Nursing Faculty Sews, Donates Face Masks to Local Health Professionals

CORPUS CHRISTI, Texas – Inspired by her former students and current colleagues, Dr. Julie Fomenko, Assistant Professor and Director of the Simulation and Clinical Learning Center at Texas A&M University-Corpus Christi, is doing her part to in the fight against COVID-19.

“I have a colleague who is a nurse practitioner in a local urgent care clinic who recently asked me for supplies as they were nearly out and unable to get more,” said Fomenko. “I got her some masks and some basic personal protective equipment (PPE) supplies to help tide her over. But seeing the vast shortages of PPE for all our frontline nurses got me thinking… I could make them!”

Dusting off her sewing machine, Fomenko polished up on a skill she hadn’t used in more than two decades, and so far, has crafted more than three dozen medical face masks to donate to any medical professional in need. She’s doing her work in the evenings, after a full day of virtual nursing simulation labs with Islander students.

“I haven’t sewn anything in over 25 years, but I thought, it’s probably like riding a bike,” she said. “So, I pulled my sewing machine – a college graduation gift from my mom – out of the garage and started to sew. My first mask wasn’t the best, but I’ve gotten much better.”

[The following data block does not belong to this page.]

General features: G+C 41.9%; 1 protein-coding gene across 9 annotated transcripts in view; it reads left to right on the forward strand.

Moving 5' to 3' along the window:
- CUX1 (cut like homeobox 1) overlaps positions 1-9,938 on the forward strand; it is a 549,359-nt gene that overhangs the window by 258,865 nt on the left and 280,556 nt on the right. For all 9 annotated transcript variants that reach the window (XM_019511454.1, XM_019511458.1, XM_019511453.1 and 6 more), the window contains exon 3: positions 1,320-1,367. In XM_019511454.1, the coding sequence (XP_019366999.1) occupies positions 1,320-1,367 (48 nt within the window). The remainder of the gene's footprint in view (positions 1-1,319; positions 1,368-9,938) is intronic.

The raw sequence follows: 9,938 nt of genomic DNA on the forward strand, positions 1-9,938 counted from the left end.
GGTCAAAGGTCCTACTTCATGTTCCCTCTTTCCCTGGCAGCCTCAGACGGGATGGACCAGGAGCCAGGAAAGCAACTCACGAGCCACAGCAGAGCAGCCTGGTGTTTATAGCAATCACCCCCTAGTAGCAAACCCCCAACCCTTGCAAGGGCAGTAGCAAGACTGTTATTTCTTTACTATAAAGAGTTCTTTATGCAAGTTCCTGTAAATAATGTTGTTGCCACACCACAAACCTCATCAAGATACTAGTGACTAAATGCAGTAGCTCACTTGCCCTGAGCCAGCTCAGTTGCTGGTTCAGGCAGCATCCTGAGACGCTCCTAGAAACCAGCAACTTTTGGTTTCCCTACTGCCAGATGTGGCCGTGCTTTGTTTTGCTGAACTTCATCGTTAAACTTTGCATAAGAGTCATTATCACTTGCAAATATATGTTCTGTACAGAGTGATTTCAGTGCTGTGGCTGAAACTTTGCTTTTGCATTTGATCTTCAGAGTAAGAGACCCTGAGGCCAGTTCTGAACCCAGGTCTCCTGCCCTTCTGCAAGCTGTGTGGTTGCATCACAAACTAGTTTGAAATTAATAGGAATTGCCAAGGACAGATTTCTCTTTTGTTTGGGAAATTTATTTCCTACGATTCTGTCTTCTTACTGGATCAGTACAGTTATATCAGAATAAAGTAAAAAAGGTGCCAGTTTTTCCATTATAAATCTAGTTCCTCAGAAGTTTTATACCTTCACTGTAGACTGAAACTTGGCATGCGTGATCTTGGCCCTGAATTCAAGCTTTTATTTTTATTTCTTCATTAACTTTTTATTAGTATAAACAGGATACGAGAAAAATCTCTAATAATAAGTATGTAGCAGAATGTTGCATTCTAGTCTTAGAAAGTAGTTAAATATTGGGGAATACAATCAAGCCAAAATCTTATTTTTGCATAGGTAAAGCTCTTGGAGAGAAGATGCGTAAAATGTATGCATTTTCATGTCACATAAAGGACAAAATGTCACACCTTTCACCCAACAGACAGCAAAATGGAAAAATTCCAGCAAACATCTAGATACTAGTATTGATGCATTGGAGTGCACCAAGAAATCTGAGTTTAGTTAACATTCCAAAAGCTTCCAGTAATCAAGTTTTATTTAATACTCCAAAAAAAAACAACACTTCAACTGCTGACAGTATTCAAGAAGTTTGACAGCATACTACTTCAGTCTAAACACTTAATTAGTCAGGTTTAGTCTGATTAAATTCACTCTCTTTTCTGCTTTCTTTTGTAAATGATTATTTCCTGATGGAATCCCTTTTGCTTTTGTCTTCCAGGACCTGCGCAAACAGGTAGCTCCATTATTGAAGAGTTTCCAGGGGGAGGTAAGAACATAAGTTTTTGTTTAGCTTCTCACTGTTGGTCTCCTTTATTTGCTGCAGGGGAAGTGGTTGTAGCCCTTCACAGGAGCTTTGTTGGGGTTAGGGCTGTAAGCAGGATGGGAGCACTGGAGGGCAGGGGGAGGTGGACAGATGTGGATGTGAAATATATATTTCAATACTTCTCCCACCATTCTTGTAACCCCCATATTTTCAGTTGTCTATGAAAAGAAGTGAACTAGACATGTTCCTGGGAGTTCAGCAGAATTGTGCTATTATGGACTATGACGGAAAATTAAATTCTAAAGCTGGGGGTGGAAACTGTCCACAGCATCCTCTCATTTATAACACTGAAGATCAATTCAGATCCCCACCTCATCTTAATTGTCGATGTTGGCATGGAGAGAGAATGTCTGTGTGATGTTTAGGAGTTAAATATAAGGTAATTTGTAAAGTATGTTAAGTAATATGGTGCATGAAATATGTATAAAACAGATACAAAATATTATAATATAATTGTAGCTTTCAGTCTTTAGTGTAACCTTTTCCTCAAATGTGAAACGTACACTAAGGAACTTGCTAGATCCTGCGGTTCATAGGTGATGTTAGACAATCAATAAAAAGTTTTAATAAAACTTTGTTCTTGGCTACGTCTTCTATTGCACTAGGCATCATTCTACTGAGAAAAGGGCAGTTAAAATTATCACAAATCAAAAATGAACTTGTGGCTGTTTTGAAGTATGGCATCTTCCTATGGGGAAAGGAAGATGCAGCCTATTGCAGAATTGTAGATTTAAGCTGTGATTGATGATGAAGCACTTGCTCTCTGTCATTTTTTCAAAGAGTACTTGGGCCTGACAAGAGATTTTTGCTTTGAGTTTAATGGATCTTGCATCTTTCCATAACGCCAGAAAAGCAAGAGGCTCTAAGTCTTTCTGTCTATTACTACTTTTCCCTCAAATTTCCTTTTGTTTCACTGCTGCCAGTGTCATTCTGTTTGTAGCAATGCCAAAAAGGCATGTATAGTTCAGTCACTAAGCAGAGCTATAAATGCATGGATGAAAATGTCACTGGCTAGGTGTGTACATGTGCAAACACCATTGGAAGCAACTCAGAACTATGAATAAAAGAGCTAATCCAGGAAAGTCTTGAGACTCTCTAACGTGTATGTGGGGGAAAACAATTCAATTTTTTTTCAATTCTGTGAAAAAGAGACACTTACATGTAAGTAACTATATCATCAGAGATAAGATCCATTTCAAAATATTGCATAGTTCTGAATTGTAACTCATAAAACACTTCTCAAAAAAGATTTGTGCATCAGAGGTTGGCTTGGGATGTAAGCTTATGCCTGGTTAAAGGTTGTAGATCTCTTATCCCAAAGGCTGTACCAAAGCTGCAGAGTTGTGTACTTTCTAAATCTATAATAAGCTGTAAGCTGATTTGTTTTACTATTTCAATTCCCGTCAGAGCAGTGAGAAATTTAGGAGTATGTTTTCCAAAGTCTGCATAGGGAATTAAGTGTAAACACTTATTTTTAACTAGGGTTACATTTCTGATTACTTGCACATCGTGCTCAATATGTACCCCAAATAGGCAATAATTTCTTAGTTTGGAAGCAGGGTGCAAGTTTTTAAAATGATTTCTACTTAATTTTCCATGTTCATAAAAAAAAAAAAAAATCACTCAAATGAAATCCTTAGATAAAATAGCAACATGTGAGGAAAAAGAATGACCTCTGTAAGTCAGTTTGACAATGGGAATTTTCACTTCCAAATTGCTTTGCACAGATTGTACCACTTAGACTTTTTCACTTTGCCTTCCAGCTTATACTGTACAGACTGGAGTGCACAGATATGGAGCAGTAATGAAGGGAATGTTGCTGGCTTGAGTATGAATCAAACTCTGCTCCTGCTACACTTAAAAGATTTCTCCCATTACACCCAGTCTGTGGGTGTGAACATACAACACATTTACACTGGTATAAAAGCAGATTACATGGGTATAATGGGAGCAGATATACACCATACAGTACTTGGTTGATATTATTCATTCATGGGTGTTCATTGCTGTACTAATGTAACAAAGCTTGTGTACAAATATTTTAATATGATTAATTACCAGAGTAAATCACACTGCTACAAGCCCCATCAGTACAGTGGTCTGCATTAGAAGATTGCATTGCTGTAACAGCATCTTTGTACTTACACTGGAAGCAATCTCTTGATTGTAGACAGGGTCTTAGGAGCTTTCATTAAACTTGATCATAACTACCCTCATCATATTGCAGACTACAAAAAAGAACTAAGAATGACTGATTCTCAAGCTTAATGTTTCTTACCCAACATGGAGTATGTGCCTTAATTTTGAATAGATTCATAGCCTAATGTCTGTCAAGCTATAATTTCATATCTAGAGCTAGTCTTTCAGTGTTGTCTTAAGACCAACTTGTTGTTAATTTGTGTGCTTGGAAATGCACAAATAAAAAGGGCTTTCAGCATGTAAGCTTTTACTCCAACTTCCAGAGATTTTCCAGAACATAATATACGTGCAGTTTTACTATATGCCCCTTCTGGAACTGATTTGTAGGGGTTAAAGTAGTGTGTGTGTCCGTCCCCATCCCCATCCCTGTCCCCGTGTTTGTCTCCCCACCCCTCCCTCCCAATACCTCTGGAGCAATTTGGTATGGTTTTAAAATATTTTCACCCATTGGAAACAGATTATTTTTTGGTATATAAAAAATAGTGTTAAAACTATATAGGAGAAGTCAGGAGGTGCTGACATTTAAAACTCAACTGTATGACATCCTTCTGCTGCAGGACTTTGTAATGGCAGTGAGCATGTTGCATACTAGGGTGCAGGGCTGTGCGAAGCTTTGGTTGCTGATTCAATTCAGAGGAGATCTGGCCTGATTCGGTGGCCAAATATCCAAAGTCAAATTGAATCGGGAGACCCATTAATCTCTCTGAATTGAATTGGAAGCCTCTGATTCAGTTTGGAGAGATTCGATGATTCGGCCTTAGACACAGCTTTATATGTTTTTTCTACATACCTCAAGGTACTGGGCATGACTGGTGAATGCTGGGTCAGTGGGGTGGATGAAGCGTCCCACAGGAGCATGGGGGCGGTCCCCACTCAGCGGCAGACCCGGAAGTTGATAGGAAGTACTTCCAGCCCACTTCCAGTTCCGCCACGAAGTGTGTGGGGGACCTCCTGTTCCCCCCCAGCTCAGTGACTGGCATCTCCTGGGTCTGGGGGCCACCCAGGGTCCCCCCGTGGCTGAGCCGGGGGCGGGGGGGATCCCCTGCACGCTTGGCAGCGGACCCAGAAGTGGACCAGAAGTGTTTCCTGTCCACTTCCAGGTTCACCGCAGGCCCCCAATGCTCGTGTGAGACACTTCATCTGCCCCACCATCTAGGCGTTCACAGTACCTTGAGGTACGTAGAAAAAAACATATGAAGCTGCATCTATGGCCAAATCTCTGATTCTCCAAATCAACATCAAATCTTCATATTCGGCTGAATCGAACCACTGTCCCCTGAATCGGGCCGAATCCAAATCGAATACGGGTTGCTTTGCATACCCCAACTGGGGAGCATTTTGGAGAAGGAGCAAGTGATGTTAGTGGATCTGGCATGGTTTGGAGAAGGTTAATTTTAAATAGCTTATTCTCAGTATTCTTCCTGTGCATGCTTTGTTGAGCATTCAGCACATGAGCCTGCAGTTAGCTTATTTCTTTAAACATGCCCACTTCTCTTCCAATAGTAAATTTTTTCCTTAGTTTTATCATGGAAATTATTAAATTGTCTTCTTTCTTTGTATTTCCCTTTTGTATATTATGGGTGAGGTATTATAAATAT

So far, Fomenko’s masks have reached healthcare workers in local clinics, emergency rooms, and intensive care units.

“Watching the news and hearing stories from my former students now fighting COVID-19 on the frontlines, I felt helpless,” said Fomenko. “As a nursing faculty member, I’m not at the bedside any longer but this makes me feel like I’m supporting my fellow nurses.”

On a recent run to the fabric store, Fomenko said she was impressed with other community members who are also making face masks for medical professionals.

“I am not alone in this – I had a chance encounter with a man at a local craft store whose wife makes face masks for bikers, she made me a dozen masks for donation,” said Fomenko. “My church group has a few ladies that are now starting to make them and others who have donated supplies of fabric and elastic. This has truly been a group effort and I’m just so happy to help where I can.”

Fomenko says she will keep making masks until she runs out of fabric or elastic, noting that elastic has been as elusive as toilet paper and hand sanitizer to locate. If you would like to help Fomenko or make a donation, email for more information.